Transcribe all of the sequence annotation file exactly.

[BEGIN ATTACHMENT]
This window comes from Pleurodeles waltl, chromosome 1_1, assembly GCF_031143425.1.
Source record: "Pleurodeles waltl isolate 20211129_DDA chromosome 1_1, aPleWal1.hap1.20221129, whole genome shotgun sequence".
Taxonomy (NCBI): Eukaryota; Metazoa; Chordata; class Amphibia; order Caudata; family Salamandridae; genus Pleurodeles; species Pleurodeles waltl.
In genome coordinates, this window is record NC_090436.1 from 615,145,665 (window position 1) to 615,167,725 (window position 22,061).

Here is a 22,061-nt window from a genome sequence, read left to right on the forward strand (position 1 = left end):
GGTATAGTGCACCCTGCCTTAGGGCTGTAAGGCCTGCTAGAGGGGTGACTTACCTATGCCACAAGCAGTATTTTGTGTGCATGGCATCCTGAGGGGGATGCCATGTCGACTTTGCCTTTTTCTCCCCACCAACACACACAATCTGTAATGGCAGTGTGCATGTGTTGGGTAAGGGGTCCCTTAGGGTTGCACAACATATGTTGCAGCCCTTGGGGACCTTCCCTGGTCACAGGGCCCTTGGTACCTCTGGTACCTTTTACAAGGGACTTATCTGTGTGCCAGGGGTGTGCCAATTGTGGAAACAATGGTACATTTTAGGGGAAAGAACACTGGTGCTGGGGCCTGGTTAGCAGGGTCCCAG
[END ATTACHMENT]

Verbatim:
This window comes from Pleurodeles waltl, chromosome 1_1, assembly GCF_031143425.1.
Source record: "Pleurodeles waltl isolate 20211129_DDA chromosome 1_1, aPleWal1.hap1.20221129, whole genome shotgun sequence".
Taxonomy (NCBI): Eukaryota; Metazoa; Chordata; class Amphibia; order Caudata; family Salamandridae; genus Pleurodeles; species Pleurodeles waltl.
In genome coordinates, this window is record NC_090436.1 from 615,145,665 (window position 1) to 615,167,725 (window position 22,061).

Here is a 22,061-nt window from a genome sequence, read left to right on the forward strand (position 1 = left end):
GGTATAGTGCACCCTGCCTTAGGGCTGTAAGGCCTGCTAGAGGGGTGACTTACCTATGCCACAAGCAGTATTTTGTGTGCATGGCATCCTGAGGGGGATGCCATGTCGACTTTGCCTTTTTCTCCCCACCAACACACACAATCTGTAATGGCAGTGTGCATGTGTTGGGTAAGGGGTCCCTTAGGGTTGCACAACATATGTTGCAGCCCTTGGGGACCTTCCCTGGTCACAGGGCCCTTGGTACCTCTGGTACCTTTTACAAGGGACTTATCTGTGTGCCAGGGGTGTGCCAATTGTGGAAACAATGGTACATTTTAGGGGAAAGAACACTGGTGCTGGGGCCTGGTTAGCAGGGTCCCAG